Date of Completion

Spring 4-10-2022

Thesis Advisor(s)

Dr. Valarie A. Artigas, DNP, APRN, NNP-BC, Assistant Clinical Professor

Honors Major



Maternal, Child Health and Neonatal Nursing


Background: Opioid Use Disorder (OUD) is both a physical and psychological dependence on opioids. When a woman with OUD becomes pregnant, Neonatal Abstinence Syndrome (NAS) can occur in her child. NAS occurs when the infant shows manifestations of withdrawal, due to the exposure to opioids in the womb being abruptly discontinued once born. Nurses that care for mothers with OUD and their infants with NAS report varying degrees of moral distress related to preexisting stigmas, a lack of education on the chronic disease of addiction, and the multitude of ethical dilemmas experienced while caring for this vulnerable population of mothers and infants.

Purpose: To explore the frequency and intensity of moral distress among neonatal intensive care unit (NICU) nurses when caring for infants with NAS.

Methods: A mixed-methods study was conducted by administering a survey consisting of multiple-choice questions, open-ended questions, and the Moral Distress Scale (MDS-R) pediatric version to a group of Neonatal Intensive Care (NICU) nurses. The survey consisted of 10 multiple choice questions that were followed by open-ended responses where participants were asked to explain the reasoning for their answers to the multiple-choice questions. The Moral Distress Scale instrument was used to quantify the frequency and intensity of moral distress experienced by the nurses.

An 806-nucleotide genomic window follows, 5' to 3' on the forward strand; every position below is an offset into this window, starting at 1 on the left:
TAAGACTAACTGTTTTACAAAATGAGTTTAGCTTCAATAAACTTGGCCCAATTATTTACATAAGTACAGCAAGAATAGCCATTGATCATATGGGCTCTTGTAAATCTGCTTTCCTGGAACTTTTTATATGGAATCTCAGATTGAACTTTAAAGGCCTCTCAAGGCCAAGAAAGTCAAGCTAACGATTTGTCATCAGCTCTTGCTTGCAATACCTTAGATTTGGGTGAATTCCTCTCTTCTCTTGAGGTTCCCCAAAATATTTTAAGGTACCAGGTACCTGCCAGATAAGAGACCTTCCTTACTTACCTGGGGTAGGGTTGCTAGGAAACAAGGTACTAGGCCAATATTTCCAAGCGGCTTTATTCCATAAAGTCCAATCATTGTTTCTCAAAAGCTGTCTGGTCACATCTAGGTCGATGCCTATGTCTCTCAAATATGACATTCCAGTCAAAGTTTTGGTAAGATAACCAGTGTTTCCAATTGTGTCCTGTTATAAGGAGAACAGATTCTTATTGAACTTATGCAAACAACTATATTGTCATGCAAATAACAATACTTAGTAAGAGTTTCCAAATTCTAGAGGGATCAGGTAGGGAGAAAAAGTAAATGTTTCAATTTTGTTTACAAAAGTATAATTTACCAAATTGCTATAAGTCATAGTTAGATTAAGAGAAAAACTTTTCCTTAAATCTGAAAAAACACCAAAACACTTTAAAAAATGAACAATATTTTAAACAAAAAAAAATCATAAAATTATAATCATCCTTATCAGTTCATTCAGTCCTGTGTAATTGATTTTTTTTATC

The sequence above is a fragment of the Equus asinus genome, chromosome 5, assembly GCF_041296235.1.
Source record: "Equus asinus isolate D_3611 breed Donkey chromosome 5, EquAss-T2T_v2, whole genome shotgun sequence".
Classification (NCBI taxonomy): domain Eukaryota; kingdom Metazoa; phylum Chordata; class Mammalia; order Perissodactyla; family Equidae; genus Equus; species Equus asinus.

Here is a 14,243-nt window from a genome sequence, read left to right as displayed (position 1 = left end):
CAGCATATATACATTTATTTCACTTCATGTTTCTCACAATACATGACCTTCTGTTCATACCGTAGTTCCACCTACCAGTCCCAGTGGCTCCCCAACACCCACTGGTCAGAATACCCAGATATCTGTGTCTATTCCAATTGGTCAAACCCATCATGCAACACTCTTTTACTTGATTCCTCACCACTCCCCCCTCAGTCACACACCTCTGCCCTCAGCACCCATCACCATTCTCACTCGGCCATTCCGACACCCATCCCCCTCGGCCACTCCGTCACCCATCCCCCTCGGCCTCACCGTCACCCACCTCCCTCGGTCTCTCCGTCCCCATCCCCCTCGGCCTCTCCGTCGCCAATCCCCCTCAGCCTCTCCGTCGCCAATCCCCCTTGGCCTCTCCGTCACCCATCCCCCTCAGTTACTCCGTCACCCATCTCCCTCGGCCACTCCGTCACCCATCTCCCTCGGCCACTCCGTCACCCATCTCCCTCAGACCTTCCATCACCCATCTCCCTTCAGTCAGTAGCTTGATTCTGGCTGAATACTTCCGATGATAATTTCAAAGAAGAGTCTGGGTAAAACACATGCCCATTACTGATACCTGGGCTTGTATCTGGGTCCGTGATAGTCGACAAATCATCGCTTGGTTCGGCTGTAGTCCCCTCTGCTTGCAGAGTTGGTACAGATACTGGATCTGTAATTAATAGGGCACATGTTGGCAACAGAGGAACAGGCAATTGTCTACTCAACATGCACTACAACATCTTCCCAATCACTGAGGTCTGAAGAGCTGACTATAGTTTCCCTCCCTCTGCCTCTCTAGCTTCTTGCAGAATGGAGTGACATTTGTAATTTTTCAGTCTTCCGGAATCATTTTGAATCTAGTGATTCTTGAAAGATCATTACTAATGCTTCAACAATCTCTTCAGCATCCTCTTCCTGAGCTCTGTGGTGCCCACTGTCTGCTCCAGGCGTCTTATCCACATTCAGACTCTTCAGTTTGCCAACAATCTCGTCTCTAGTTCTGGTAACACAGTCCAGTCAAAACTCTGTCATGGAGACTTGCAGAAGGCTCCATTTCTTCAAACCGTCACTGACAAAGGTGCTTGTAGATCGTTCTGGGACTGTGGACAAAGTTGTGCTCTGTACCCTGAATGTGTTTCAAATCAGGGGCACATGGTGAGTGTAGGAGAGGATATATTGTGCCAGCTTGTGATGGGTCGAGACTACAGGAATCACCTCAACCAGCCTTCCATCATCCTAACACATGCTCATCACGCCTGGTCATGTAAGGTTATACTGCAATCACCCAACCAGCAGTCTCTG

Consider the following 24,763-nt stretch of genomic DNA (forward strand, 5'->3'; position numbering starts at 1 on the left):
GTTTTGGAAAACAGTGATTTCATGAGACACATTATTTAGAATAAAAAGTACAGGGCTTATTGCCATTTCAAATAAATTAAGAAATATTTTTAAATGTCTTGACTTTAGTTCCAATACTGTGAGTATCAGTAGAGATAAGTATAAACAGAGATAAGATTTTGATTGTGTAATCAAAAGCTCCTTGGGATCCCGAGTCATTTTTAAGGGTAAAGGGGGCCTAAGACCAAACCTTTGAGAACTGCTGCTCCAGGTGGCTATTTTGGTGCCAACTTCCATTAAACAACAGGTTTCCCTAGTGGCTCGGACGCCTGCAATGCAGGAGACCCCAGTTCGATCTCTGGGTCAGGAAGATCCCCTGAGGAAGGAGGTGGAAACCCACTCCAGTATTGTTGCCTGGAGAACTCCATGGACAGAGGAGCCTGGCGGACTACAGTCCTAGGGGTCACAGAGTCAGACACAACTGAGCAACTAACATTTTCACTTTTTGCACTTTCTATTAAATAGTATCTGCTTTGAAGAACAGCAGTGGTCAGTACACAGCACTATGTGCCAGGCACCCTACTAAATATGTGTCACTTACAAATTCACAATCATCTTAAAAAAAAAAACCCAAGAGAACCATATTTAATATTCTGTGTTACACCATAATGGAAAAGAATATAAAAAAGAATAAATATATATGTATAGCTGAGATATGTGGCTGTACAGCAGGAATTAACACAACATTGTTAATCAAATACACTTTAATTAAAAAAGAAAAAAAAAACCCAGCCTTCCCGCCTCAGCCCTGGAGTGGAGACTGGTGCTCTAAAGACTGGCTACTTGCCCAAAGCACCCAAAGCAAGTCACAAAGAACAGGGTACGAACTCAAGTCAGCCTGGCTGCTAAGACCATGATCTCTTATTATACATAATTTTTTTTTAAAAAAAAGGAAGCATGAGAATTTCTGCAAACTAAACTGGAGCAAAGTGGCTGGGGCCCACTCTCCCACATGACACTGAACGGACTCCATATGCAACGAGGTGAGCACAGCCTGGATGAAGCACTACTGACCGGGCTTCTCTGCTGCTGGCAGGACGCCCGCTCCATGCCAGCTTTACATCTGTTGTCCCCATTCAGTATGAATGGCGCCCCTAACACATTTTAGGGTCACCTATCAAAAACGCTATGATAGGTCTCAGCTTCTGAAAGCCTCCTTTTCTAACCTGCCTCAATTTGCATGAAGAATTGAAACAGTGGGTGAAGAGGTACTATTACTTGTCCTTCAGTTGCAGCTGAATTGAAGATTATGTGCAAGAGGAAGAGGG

Results: Findings illustrate that NICU nurses that care for infants with NAS whose mothers utilized illicit drugs during pregnancy experience varying levels of moral distress.